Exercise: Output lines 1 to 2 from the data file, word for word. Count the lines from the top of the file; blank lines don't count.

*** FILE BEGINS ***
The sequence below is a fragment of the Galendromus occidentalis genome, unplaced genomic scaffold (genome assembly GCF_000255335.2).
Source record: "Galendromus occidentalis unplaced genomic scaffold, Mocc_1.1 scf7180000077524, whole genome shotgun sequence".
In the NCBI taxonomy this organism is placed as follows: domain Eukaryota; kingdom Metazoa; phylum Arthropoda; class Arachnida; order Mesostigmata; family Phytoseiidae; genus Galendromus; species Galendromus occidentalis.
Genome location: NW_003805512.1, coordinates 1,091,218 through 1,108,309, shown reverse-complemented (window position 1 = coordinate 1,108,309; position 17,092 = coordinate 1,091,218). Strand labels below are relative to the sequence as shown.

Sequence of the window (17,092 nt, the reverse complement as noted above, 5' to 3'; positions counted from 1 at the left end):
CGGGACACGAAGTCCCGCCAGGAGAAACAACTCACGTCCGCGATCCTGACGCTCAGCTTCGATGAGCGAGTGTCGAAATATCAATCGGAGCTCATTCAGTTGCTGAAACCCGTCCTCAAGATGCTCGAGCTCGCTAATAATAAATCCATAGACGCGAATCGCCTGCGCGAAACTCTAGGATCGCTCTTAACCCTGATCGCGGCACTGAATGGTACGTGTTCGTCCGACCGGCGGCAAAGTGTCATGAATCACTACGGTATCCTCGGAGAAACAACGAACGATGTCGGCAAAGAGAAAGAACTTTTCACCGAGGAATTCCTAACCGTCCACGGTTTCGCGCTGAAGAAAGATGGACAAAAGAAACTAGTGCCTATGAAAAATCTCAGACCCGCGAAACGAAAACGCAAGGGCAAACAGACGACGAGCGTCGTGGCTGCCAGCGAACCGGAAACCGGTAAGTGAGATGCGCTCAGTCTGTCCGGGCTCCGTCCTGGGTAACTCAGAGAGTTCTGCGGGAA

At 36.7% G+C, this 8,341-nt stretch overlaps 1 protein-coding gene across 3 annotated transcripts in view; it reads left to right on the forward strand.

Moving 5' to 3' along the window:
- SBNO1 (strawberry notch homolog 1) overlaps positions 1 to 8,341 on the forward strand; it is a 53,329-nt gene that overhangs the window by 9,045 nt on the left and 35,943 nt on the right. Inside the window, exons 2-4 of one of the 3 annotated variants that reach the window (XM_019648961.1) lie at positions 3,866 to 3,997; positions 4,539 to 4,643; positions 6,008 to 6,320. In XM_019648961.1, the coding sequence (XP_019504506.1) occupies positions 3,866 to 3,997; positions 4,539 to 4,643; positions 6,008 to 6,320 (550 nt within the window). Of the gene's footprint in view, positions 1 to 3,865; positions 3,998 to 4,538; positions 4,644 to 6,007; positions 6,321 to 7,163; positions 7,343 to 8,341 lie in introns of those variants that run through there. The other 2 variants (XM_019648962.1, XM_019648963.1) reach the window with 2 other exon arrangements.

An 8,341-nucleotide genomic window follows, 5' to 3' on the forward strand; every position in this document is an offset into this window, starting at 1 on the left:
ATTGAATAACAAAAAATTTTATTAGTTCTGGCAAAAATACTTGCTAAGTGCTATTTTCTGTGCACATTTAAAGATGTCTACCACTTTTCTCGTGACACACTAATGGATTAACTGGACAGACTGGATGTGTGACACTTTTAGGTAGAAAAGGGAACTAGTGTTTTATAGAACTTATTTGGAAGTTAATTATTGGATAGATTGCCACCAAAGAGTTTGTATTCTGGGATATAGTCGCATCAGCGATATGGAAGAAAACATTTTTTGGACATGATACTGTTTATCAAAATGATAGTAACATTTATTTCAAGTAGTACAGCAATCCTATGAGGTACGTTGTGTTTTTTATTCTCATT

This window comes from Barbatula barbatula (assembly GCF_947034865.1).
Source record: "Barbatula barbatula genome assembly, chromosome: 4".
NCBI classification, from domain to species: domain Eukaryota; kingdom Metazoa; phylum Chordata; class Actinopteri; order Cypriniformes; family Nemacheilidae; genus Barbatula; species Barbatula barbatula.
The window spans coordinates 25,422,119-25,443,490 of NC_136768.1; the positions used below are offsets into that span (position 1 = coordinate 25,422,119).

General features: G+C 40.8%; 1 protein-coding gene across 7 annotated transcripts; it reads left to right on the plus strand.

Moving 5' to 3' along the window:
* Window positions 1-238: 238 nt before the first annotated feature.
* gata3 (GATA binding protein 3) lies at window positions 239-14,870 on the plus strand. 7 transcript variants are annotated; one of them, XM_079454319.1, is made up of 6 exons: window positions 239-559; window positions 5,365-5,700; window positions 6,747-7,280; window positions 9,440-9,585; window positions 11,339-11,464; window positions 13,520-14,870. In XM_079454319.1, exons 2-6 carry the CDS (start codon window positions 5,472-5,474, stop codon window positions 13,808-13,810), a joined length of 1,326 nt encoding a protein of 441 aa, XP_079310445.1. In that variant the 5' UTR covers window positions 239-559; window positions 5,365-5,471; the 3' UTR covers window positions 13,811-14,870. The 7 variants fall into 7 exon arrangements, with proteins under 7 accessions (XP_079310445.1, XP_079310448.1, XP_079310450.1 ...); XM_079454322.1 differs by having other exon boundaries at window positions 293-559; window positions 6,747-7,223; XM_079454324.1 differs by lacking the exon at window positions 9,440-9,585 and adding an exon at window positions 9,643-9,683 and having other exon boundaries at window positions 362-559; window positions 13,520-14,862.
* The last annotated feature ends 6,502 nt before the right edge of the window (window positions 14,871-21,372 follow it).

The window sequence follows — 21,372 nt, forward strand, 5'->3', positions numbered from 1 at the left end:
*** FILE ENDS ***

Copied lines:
The sequence below is a fragment of the Galendromus occidentalis genome, unplaced genomic scaffold (genome assembly GCF_000255335.2).
Source record: "Galendromus occidentalis unplaced genomic scaffold, Mocc_1.1 scf7180000077524, whole genome shotgun sequence".